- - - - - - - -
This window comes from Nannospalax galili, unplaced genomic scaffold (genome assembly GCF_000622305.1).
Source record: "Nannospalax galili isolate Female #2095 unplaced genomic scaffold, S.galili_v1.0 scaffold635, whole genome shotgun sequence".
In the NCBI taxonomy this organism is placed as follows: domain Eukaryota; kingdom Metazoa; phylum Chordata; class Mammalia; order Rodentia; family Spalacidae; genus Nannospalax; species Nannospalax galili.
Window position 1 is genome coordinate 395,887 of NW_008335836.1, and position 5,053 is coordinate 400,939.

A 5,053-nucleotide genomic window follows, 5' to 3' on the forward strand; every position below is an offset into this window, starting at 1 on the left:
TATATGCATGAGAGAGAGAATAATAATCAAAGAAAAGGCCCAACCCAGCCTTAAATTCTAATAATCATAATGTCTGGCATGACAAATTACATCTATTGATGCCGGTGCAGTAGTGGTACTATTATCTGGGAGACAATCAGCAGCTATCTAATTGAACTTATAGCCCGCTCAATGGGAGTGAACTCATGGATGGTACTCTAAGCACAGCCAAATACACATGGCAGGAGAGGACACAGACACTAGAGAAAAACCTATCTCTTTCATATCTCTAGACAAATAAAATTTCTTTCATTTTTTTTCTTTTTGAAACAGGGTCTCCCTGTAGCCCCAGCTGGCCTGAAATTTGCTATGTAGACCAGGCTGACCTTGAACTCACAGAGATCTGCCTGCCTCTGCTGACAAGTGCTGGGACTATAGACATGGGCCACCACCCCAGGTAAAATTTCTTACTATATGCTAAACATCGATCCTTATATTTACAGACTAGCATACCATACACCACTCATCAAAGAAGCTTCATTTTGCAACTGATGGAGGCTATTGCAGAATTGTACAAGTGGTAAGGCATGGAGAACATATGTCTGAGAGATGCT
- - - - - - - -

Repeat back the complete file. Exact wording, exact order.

This window comes from Nannospalax galili, unplaced genomic scaffold (genome assembly GCF_000622305.1).
Source record: "Nannospalax galili isolate Female #2095 unplaced genomic scaffold, S.galili_v1.0 scaffold635, whole genome shotgun sequence".
In the NCBI taxonomy this organism is placed as follows: domain Eukaryota; kingdom Metazoa; phylum Chordata; class Mammalia; order Rodentia; family Spalacidae; genus Nannospalax; species Nannospalax galili.
Window position 1 is genome coordinate 395,887 of NW_008335836.1, and position 5,053 is coordinate 400,939.

A 5,053-nucleotide genomic window follows, 5' to 3' on the forward strand; every position below is an offset into this window, starting at 1 on the left:
TATATGCATGAGAGAGAGAATAATAATCAAAGAAAAGGCCCAACCCAGCCTTAAATTCTAATAATCATAATGTCTGGCATGACAAATTACATCTATTGATGCCGGTGCAGTAGTGGTACTATTATCTGGGAGACAATCAGCAGCTATCTAATTGAACTTATAGCCCGCTCAATGGGAGTGAACTCATGGATGGTACTCTAAGCACAGCCAAATACACATGGCAGGAGAGGACACAGACACTAGAGAAAAACCTATCTCTTTCATATCTCTAGACAAATAAAATTTCTTTCATTTTTTTTCTTTTTGAAACAGGGTCTCCCTGTAGCCCCAGCTGGCCTGAAATTTGCTATGTAGACCAGGCTGACCTTGAACTCACAGAGATCTGCCTGCCTCTGCTGACAAGTGCTGGGACTATAGACATGGGCCACCACCCCAGGTAAAATTTCTTACTATATGCTAAACATCGATCCTTATATTTACAGACTAGCATACCATACACCACTCATCAAAGAAGCTTCATTTTGCAACTGATGGAGGCTATTGCAGAATTGTACAAGTGGTAAGGCATGGAGAACATATGTCTGAGAGATGCT